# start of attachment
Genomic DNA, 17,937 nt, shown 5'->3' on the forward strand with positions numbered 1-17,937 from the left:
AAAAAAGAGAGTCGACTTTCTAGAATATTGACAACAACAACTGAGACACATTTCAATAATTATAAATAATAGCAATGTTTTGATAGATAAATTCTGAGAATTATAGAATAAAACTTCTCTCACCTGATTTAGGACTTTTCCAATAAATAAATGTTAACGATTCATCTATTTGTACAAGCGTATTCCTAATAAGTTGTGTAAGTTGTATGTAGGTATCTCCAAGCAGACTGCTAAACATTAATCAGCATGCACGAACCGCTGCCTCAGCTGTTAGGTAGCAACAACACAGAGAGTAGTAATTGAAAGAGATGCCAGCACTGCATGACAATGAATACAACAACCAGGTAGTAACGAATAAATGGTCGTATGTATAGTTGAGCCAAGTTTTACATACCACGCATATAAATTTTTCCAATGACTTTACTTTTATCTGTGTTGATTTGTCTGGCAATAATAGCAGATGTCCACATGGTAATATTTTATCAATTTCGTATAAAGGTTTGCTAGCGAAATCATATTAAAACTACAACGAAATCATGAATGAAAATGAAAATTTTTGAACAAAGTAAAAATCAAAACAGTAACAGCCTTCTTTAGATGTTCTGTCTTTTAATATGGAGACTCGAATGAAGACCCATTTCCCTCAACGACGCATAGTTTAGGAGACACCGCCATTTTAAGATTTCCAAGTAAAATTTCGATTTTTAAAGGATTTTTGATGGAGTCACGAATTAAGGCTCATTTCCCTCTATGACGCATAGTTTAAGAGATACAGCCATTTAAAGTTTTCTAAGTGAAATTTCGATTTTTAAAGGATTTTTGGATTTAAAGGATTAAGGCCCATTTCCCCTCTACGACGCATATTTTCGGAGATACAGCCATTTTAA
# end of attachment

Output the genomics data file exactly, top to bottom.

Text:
Genomic DNA, 17,937 nt, shown 5'->3' on the forward strand with positions numbered 1-17,937 from the left:
AAAAAAGAGAGTCGACTTTCTAGAATATTGACAACAACAACTGAGACACATTTCAATAATTATAAATAATAGCAATGTTTTGATAGATAAATTCTGAGAATTATAGAATAAAACTTCTCTCACCTGATTTAGGACTTTTCCAATAAATAAATGTTAACGATTCATCTATTTGTACAAGCGTATTCCTAATAAGTTGTGTAAGTTGTATGTAGGTATCTCCAAGCAGACTGCTAAACATTAATCAGCATGCACGAACCGCTGCCTCAGCTGTTAGGTAGCAACAACACAGAGAGTAGTAATTGAAAGAGATGCCAGCACTGCATGACAATGAATACAACAACCAGGTAGTAACGAATAAATGGTCGTATGTATAGTTGAGCCAAGTTTTACATACCACGCATATAAATTTTTCCAATGACTTTACTTTTATCTGTGTTGATTTGTCTGGCAATAATAGCAGATGTCCACATGGTAATATTTTATCAATTTCGTATAAAGGTTTGCTAGCGAAATCATATTAAAACTACAACGAAATCATGAATGAAAATGAAAATTTTTGAACAAAGTAAAAATCAAAACAGTAACAGCCTTCTTTAGATGTTCTGTCTTTTAATATGGAGACTCGAATGAAGACCCATTTCCCTCAACGACGCATAGTTTAGGAGACACCGCCATTTTAAGATTTCCAAGTAAAATTTCGATTTTTAAAGGATTTTTGATGGAGTCACGAATTAAGGCTCATTTCCCTCTATGACGCATAGTTTAAGAGATACAGCCATTTAAAGTTTTCTAAGTGAAATTTCGATTTTTAAAGGATTTTTGGATTTAAAGGATTAAGGCCCATTTCCCCTCTACGACGCATATTTTCGGAGATACAGCCATTTTAA